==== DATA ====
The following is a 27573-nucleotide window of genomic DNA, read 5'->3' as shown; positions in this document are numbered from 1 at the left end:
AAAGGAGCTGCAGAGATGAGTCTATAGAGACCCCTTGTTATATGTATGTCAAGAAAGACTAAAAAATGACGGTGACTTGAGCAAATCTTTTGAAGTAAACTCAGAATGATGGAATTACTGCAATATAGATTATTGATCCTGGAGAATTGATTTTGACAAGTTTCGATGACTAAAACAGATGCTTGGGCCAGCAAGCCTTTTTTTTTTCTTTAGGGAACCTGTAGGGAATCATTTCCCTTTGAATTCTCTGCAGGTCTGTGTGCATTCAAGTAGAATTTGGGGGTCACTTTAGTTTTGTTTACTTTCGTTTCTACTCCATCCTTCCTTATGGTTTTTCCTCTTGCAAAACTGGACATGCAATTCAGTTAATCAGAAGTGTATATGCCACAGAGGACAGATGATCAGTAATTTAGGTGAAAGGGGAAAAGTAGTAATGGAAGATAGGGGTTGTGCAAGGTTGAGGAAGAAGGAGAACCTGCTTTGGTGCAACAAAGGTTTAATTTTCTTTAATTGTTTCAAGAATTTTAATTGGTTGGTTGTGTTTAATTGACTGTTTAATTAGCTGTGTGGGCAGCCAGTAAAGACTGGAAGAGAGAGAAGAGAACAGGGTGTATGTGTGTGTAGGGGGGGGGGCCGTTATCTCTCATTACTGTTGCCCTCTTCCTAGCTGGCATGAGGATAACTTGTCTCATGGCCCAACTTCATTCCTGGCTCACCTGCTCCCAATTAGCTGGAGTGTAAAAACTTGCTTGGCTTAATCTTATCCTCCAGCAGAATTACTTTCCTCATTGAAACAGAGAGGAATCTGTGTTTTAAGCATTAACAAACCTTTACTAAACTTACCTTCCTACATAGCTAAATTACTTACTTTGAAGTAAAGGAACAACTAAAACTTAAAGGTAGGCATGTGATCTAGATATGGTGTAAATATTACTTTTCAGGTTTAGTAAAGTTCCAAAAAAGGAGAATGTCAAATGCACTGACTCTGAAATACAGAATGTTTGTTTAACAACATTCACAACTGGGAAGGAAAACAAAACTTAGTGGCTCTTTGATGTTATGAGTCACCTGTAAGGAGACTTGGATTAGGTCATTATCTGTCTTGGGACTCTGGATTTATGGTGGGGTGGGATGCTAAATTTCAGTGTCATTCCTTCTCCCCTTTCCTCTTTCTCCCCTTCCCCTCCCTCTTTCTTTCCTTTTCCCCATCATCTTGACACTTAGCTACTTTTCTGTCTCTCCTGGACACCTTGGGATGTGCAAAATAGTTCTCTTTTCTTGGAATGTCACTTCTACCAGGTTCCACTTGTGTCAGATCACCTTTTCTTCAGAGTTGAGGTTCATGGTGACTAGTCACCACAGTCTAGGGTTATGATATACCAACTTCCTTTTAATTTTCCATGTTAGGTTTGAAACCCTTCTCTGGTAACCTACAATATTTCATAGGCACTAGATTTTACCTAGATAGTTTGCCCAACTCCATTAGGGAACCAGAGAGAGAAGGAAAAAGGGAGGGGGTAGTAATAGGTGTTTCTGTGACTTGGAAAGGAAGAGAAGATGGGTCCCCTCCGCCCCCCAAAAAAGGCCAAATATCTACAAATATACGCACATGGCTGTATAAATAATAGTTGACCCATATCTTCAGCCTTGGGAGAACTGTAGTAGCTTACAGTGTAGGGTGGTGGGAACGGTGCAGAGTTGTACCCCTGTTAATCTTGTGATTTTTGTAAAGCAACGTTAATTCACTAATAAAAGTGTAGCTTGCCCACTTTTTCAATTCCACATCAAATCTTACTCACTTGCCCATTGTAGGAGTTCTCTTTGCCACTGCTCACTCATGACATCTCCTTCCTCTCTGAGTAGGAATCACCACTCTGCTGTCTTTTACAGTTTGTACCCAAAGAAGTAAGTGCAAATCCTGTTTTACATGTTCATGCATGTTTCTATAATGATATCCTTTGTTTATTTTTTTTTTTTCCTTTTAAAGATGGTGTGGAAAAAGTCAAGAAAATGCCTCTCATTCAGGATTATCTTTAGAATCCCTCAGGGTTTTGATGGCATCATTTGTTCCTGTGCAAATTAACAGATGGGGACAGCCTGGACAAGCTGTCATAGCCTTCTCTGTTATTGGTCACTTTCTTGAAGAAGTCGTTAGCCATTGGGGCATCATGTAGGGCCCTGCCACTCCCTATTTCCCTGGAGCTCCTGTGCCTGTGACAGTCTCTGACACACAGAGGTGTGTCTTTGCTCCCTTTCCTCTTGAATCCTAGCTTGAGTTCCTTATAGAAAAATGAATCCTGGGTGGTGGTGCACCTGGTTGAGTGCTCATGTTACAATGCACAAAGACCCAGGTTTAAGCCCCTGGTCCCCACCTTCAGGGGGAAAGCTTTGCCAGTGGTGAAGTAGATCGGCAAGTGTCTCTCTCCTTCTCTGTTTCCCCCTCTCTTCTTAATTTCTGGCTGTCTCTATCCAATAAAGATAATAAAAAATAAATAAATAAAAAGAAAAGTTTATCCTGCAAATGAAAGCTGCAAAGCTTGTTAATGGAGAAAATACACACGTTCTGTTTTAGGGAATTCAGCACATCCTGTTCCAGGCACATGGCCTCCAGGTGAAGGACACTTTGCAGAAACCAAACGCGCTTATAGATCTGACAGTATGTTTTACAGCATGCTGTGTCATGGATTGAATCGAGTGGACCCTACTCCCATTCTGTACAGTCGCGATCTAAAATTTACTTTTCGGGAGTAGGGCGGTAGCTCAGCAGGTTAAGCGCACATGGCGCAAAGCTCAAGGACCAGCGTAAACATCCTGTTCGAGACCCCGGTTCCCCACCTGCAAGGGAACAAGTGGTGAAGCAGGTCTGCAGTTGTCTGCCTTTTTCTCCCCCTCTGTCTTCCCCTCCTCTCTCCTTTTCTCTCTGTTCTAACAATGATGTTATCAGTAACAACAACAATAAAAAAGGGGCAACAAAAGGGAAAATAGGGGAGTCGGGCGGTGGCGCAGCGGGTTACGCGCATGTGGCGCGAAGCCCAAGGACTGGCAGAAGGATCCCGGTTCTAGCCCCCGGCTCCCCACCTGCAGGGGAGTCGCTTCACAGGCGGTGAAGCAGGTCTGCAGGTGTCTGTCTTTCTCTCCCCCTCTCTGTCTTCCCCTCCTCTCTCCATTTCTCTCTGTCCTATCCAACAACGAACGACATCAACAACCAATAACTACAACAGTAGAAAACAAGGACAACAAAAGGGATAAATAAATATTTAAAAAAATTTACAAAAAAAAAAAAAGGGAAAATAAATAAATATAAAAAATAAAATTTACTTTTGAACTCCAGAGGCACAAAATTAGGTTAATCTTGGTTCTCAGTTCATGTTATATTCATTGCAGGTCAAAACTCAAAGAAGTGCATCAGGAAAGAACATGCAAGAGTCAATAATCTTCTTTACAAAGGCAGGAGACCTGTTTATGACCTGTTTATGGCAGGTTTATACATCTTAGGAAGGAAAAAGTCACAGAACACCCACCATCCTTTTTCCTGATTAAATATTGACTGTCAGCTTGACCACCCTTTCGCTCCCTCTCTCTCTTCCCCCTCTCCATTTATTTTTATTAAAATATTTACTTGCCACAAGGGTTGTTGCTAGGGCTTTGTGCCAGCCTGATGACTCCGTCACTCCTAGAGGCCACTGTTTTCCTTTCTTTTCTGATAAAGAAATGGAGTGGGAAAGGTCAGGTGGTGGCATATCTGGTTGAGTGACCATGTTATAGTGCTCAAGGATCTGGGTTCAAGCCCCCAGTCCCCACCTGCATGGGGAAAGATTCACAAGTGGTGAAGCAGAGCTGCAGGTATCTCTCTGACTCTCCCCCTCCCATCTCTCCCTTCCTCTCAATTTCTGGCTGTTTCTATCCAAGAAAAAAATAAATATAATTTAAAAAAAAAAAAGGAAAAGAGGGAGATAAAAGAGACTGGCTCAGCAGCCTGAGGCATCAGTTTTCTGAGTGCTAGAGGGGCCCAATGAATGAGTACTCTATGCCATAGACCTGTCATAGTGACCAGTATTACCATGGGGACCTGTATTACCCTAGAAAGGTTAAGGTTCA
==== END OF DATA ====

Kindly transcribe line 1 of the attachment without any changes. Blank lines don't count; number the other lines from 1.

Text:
The following is a 27573-nucleotide window of genomic DNA, read 5'->3' as shown; positions in this document are numbered from 1 at the left end: